Jan. 13, 2005
by BOB DORAN
LIGHTNING IN A BOTTLE COMES TO TOWN NEXT WEEKEND. It's a movie made in 2003, the official "Year of the Blues," produced by Martin Scorsese, the man behind the PBS series on the classic American music form. Purportedly offering "a one night history of the blues," the concert film captures a musical salute at Radio City Music Hall featuring a stellar cast, among them Robert Cray, who is seen playing a couple of tunes, including the closing number where he shares the stage with Bonnie Raitt and the King of the Blues himself, B.B. King.
You could say that Cray is the logical heir to the throne, the Crown Prince of the Blues. Over the course of three decades the guitarist once known as "Young Bob" went from playing the West Coast bar circuit (including frequent stops at the Jambalaya and the Old Town Bar and Grill) to revitalizing the blues with an MTV hit and numerous Grammy-winning albums in the '80s, then on to headlining festivals worldwide (including our own Blues by the Bay) and playing in concert halls rather than bars.
A few days before the movie opens here, on Wednesday, Jan. 19, the Robert Cray Band [photo above] plays on the stage of Humboldt's finest concert hall, the Van Duzer Theatre. It's a great band: Cray is backed by cool-as-a-cucumber organist Jimmy Pugh and a rock solid rhythm section. And Robert has honed his skills: His vocals are smooth as silk and his guitar playing is polished to a high sheen. That said, it might come as a surprise, but I think I'll skip the concert. I have a couple of reasons. One is the fact that it's a "concert," as in a bunch of people sitting in comfy seats watching a band play music made for dancing in a roadhouse. Another is the refined nature of Cray's playing of late. Rhythm and blues is a raw, spontaneous style, and it's supposed to be rough around the edges. I do not consider myself a blues purist, but as Young Bob has matured, he's gotten a bit too smooth for my taste. Of course, the serious bluesaholics out there already have their Cray tickets and I'm not about to talk anybody out of going.
Those who want another serious dose of the blues will also be at Six Rivers Brewery Sunday evening, Jan. 16, when the Duke Robillard Band hits town. Robillard traces his professional music history back to 1967 when he founded Roomful of Blues, and like fine whiskey or a good cigar, he gets better with age. His guitar playing has once again garnered him a nomination as best blues instrumentalist in the Blues Foundation's annual W.C. Handy awards; he's been nominated every year since 1998 and has won the Handy four out of the last five years. This time out he's also up for "Traditional Blues Album of the Year" for Blue Mood: The Songs of T-Bone Walker, his tribute to the guitarist who inspired him.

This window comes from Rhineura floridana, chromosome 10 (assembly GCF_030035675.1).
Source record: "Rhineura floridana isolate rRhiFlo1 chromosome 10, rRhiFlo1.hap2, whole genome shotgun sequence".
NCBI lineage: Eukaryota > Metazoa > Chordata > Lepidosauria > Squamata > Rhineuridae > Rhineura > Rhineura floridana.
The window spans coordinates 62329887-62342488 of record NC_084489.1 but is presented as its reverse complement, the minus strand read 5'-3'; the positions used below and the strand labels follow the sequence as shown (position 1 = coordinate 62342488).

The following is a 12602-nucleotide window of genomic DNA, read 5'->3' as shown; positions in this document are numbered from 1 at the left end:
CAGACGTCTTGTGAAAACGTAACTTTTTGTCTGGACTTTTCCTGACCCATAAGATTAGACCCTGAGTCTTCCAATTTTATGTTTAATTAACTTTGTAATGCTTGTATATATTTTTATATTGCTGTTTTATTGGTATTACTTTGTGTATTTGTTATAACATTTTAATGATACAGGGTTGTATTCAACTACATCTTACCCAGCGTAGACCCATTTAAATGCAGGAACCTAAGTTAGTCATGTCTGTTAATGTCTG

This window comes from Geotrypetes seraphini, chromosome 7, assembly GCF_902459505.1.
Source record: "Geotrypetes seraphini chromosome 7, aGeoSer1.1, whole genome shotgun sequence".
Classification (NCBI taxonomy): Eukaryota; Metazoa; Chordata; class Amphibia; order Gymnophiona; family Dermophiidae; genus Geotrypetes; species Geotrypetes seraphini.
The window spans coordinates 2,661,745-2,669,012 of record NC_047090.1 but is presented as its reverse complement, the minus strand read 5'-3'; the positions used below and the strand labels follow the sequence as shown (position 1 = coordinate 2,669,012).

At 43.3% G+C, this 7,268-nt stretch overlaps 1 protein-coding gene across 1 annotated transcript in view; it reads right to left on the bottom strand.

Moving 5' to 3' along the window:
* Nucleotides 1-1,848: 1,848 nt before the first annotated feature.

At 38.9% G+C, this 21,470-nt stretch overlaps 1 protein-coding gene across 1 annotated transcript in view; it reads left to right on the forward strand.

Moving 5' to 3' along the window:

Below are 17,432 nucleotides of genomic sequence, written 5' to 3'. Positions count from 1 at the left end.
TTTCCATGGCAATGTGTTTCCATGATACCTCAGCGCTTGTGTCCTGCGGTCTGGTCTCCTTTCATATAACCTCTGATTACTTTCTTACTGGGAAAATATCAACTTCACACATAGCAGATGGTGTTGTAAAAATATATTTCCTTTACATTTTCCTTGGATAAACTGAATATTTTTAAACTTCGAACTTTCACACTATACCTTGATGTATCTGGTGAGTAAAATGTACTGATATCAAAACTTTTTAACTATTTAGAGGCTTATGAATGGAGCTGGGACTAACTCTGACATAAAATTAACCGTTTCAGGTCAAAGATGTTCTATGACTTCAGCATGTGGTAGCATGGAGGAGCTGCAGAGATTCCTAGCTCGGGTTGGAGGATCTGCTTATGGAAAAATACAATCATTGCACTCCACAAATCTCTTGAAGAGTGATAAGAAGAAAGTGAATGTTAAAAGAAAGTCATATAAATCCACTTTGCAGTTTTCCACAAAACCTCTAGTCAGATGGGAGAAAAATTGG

For a combination of reasons rural Humboldt County has developed into a regular stopover for the very urban underground hip-hop circuit. In part it's because of Peter "Thanksgiving Brown" Agoston of Female Fun, who brings his "Poor Man's Alphabet" tour to Humboldt Brews Thursday, Jan. 13, with Awol One, Z Man, Brycon and Mr. Brown on the turntables. But Peter is not the only local undergrounder -- his friend, Andrew Boehm, aka DJ Brooklyn Science, who runs the Hip Stop Record Shop in Sunny Brae, gave me a call this week to let me know about a little underground hip-hop bash he's putting together Saturday night at the Eureka Veteran's Hall Lounge. The dance party features a very special guest DJ, Fat Jack, a legend from the Los Angeles underground, house producer for Abstract Tribe Unique and an important part of the Good Life/Project Blowed scene who produced seminal albums for Aceyalone, Abstract Rude and the aforementioned Awol One. Joining DJ Brooklyn Science and Jack at the Vet's Hall are local artists Itchy Fingaz, Optimystic Populists and the Breakin' 101 dancers. As a warm-up, Fat Jack makes an instore appearance at Hip Stop earlier in the evening Saturday. And, Andrew tells me that he and Fat Jack will also join Dub Cowboy spinning at Friday night's Bling at the 535 Club.